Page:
Dei'ah veDibur - Information & Insight

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12 Nisan 5768 - April 17, 2008 | Mordecai Plaut, director Published Weekly










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Shema Yisrael Torah Network











Statement of Opinion

Motzei Shabbos Kodesh parshas Metzoro, night of 8th Nisan, 5768

I hereby reiterate what is already known, with the sole aim of rebutting the various distorters who distressed my master and father, gaon of Yisroel, in this matter while he was still alive — may Hashem forgive them and may they not repeat their folly. I wish to make known my father's clear opinion that there are no grounds whatsoever for permitting a patient classed as brain dead to be moved and even more emphatically, none for allowing the removal of any of his organs. Appended is a letter written by my relative the gaon Rav Simchah Bunim Leizerson, who had extensive contact with my father in matters of halochoh, in particular in this area and specifically in clarifying this point. All he says is the absolute truth.

Written and signed for the sake of the truth and to uphold Torah,

Shmuel, son of my master and father, gaon of Yisroel, morenu HaRav Shlomo Zalman Auerbach


Writing as someone who had the fortune to hold extensive discussions with the pillar of halachic ruling, HaRav Shlomo Zalman Auerbach ztvk'l, regarding the determination of the moment of death and organ transplants, and having heard from him at length about the topic's development and the stages of the debate as it unfolded, I am able to testify that the unequivocal opinion of our master, the gaon of Yisroel zy'a, was that a patient considered brain dead by doctors is not considered dead according to halochoh and that no organ may be chas vesholom removed from someone in this state for transplantation. [Furthermore] in Eretz Yisroel it is absolutely prohibited to register for receiving donated organs removed from a critically ill patient classed as brain dead, even if all the necessary tests have been done to verify this classification and even if they were done in a permitted manner.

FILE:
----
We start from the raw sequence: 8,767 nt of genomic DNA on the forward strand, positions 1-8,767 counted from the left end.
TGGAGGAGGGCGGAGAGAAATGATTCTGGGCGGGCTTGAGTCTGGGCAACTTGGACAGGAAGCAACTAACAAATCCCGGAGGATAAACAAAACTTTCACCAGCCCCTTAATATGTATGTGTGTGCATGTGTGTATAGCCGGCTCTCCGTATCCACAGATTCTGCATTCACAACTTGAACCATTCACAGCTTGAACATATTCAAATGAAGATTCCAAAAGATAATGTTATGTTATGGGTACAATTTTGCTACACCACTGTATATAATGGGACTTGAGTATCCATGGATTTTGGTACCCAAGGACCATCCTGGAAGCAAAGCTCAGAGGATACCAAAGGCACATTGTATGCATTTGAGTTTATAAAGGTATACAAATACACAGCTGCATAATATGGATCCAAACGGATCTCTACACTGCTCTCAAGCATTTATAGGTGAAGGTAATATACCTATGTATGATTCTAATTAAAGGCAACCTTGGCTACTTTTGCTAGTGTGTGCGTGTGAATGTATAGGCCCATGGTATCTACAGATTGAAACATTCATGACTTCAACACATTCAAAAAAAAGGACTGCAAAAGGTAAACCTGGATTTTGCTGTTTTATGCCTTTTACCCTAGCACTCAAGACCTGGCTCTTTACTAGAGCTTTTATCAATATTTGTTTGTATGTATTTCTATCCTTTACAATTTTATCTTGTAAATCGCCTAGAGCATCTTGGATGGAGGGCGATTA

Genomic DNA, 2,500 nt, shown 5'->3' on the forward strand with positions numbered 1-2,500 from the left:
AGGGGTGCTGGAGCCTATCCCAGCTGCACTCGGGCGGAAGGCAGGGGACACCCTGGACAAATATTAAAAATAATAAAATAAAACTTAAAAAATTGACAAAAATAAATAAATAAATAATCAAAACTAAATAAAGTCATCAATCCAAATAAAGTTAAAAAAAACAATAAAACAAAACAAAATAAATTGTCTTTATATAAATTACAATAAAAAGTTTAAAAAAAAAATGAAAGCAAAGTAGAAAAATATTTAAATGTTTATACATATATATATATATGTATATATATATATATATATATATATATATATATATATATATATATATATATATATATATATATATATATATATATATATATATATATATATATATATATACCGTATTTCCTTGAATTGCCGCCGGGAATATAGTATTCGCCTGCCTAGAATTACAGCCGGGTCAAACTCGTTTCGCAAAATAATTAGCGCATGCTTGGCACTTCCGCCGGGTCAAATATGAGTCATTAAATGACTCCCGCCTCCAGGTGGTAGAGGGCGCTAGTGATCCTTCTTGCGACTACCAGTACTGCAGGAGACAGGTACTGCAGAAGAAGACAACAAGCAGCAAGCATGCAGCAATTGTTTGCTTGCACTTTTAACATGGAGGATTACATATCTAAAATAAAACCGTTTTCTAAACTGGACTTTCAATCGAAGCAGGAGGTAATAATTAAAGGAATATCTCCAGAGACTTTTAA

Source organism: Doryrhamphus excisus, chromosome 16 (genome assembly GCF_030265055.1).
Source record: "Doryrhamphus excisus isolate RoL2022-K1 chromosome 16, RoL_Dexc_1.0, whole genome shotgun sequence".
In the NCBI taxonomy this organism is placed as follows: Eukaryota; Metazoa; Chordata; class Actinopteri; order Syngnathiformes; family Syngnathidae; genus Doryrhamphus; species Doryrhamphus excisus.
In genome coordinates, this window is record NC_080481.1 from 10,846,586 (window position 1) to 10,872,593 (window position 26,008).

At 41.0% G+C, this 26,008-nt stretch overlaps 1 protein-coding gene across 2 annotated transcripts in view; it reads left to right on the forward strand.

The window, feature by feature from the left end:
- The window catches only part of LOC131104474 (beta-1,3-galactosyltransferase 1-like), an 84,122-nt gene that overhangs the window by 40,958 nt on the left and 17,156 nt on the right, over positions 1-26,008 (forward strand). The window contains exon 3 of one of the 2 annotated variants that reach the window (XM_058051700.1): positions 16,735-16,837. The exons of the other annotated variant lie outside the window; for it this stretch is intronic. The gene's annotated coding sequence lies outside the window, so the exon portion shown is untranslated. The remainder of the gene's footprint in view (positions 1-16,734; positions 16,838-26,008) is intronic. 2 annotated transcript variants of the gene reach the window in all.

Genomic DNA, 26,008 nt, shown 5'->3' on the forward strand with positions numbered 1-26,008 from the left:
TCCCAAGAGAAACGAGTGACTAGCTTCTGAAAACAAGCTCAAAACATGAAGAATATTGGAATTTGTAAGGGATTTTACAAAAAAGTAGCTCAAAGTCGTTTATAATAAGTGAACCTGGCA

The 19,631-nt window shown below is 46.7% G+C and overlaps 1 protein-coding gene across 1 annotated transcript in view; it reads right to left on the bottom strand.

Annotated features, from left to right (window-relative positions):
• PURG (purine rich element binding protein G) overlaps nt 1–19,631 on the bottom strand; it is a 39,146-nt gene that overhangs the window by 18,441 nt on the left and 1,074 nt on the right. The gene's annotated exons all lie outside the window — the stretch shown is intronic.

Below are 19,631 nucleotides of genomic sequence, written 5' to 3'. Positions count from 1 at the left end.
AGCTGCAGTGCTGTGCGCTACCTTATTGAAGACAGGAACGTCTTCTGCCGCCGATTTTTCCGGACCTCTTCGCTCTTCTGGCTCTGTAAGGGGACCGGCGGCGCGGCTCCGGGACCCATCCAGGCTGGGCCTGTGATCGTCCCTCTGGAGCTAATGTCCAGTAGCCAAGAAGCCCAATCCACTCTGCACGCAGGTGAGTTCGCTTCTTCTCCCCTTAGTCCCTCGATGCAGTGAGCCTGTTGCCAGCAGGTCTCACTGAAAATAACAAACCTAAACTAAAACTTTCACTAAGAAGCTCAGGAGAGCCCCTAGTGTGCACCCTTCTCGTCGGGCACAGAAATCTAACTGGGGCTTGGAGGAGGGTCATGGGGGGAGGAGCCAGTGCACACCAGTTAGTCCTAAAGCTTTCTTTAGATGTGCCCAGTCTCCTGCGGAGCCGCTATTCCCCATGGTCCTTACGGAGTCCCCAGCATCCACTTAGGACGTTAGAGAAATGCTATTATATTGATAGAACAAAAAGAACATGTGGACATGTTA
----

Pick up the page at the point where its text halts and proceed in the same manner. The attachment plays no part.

In response to an article published in Assia 53-4 that was sharply critical of our master's position, I drafted a response during the last winter of his life, explaining his view and responding to the criticisms. In this article, which was written under his close guidance and direction. He even wrote part of it himself, and every step of whose discussion was reviewed by him very carefully. It concludes as follows:

"In view of all the above, regarding all the considerations relating to determining the moment of death, it seems straightforward that neither in Eretz Yisroel nor in chutz la'aretz is it permitted to remove any organ from a patient classed clinically as dead owing to brain death. In addition, in Eretz Yisroel it is permitted neither to receive nor to register for such a transplant. The prohibition of these procedures is in full force."

At that time, somebody published an intentional distortion of his eminent view in a medical journal in chutz la'aretz and I was asked by the parties involved to persuade him to issue a public denial. I heard our master zy'a, remark, deeply shocked, "How many times must I deny the truth something that I never said?"

Ultimately, owing to the matter's extreme urgency, he agreed, and on the tenth of Kislev 5755, approximately three months before he passed away, he again published his clear and unequivocal opinion prohibiting it, stating, "I hereby inform you that I have not changed my opinion from what I wrote to you and my view remains that someone who has suffered brain death is still considered as sofek goses according to our holy Torah [i.e. possibly at death's door but in the meantime alive] — someone who [even] moves a goses is regarded as a murderer — certainly no organ of his may be removed."

Nothing fundamental has changed and everything remains clear, confirmed and upheld, as it was then.

Simchah Bunim Leizerson


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